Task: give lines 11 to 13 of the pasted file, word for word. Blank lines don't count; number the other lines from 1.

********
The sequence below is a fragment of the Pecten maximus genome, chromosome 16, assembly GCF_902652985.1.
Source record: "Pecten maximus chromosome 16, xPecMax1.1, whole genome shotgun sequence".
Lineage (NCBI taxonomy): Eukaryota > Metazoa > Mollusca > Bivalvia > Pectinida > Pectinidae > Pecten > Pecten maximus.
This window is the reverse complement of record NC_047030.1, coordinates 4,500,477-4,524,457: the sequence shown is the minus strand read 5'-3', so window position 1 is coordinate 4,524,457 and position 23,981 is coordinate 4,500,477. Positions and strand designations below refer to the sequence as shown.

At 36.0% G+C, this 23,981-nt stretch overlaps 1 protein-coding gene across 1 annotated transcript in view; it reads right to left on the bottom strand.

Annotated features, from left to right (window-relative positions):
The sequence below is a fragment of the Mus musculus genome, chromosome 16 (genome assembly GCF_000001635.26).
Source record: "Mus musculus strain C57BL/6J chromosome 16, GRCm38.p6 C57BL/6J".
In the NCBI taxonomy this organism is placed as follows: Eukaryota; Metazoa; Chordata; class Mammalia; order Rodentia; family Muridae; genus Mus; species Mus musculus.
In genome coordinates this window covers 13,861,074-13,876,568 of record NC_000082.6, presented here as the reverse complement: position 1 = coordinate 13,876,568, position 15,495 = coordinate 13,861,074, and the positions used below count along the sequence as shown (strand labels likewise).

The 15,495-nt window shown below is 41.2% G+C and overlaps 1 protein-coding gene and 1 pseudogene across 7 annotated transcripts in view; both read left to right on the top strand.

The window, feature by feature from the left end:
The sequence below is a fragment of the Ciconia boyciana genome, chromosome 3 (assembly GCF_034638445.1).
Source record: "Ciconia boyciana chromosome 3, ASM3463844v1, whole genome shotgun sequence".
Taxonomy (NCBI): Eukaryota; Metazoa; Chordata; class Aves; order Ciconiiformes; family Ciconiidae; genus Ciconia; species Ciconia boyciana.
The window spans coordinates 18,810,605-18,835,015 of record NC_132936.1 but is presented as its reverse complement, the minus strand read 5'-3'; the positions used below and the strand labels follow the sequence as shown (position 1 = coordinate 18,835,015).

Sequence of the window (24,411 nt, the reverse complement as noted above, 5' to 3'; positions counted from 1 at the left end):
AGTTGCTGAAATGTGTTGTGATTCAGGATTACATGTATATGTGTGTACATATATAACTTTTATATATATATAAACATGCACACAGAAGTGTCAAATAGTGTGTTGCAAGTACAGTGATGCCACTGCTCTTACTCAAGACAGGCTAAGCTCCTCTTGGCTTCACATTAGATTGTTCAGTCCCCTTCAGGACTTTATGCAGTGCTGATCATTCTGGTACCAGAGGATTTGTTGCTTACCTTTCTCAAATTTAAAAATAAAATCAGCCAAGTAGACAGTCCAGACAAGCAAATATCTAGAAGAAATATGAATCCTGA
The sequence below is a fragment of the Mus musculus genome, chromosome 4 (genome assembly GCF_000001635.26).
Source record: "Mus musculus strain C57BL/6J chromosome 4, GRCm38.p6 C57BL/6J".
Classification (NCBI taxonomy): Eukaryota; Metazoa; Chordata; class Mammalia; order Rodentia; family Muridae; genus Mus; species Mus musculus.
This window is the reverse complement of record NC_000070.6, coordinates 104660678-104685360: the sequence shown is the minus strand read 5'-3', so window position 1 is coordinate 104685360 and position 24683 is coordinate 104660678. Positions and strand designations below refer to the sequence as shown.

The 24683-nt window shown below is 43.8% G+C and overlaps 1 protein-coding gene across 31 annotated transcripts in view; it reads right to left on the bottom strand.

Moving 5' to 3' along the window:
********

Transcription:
The 15,495-nt window shown below is 41.2% G+C and overlaps 1 protein-coding gene and 1 pseudogene across 7 annotated transcripts in view; both read left to right on the top strand.

The window, feature by feature from the left end:
The sequence below is a fragment of the Ciconia boyciana genome, chromosome 3 (assembly GCF_034638445.1).